Telemental Health and Insurance

Colorado was already progressive in telehealth-related services before the pandemic. Now, the state has taken many steps to ensure, at least temporarily, that restrictions are lifted to make it more accessible. Many telehealth services are covered under most health insurance plans. The state also has telehealth parity, meaning that virtual services are reimbursed the same way as in-person visits.

However, before attending treatment, it’s still important to contact your chosen facility and insurance provider to make sure that your insurance plan is accepted and what is covered.

Finding Colorado Substance Abuse Treatment During COVID

The Recovery Village at Palmer Lake is dedicated to increasing access to life-saving treatment for addiction and co-occurring mental health disorders. We follow specific health and sanitary procedures in our facilities to reduce the risk of virus transmission and allow clients to receive treatment without worry. We’ve also created a telehealth service that connects clients to professional therapists and addiction counselors for those who wish to receive treatment from home.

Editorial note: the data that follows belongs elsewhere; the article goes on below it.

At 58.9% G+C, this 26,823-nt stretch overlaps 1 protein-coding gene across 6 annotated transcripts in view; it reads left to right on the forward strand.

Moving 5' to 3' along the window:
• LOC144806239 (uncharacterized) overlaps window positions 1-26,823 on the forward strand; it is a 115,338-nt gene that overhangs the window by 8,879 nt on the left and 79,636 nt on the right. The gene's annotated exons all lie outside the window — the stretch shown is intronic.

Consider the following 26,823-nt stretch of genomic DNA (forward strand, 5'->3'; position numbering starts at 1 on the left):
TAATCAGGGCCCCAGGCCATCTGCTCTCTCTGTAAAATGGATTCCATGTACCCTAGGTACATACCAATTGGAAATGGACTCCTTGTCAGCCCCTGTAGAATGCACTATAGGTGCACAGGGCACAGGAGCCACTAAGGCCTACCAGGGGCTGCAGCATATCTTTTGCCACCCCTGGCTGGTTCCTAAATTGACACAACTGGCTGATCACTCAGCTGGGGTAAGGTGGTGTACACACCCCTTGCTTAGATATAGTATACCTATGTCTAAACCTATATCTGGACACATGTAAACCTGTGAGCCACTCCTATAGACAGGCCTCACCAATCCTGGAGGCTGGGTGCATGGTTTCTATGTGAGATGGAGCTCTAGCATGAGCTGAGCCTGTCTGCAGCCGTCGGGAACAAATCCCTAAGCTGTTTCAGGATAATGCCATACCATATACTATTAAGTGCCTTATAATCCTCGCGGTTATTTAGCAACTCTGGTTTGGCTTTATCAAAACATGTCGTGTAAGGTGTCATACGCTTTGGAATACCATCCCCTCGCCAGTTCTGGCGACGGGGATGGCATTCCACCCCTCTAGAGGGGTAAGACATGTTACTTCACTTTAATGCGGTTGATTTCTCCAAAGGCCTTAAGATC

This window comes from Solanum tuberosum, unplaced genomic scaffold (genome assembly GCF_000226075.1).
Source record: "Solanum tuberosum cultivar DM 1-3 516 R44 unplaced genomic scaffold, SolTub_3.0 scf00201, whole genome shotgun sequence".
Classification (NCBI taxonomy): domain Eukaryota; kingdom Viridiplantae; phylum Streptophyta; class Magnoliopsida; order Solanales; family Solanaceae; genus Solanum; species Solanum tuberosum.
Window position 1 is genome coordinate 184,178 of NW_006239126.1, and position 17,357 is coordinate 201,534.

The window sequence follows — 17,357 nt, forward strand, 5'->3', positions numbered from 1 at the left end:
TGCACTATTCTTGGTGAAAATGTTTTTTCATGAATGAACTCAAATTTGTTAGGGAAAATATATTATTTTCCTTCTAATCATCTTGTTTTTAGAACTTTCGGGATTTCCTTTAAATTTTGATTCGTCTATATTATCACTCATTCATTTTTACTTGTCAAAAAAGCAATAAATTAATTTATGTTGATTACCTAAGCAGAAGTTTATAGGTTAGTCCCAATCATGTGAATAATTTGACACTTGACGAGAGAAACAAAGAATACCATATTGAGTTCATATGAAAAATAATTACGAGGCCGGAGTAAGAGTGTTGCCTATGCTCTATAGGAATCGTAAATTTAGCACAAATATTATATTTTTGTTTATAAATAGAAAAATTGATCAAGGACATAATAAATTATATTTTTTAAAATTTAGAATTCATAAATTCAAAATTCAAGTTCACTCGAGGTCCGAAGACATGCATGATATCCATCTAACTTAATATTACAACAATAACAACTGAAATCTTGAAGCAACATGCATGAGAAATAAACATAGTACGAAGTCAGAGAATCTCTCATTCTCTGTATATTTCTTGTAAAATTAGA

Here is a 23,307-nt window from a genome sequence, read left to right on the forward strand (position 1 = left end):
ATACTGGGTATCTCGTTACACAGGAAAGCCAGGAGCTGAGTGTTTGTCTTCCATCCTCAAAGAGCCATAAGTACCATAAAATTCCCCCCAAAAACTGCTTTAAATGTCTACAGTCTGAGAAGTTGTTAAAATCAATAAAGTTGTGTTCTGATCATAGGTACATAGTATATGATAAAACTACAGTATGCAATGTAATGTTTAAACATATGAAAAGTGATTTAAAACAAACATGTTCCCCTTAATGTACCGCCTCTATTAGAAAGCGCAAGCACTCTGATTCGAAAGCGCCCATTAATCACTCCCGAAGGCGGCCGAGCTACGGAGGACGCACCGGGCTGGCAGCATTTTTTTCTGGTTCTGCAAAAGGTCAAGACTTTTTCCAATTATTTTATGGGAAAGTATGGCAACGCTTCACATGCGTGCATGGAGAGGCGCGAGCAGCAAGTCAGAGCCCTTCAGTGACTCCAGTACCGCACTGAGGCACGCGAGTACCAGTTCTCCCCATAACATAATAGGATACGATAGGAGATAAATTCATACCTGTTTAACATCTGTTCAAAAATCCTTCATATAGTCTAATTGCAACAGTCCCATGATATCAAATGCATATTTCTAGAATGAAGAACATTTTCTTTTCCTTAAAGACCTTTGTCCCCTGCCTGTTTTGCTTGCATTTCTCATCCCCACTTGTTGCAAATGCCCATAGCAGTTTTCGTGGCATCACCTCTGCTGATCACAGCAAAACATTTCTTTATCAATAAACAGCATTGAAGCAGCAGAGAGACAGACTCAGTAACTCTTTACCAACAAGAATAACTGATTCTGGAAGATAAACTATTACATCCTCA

The Recovery Village at Palmer Lake works hard to ensure people can find the help they need. If you or someone you love is struggling with an addiction, contact one of our helpful representatives today to learn more about treatment options. We can help you take the first step toward a healthier, substance-free future.

By – Kacie Chelli, MS
Kacie has her M.S. in clinical psychology. Previously, she was employed with American Addiction Centers, where she helped people find appropriate care to begin their journey in recovery. Read more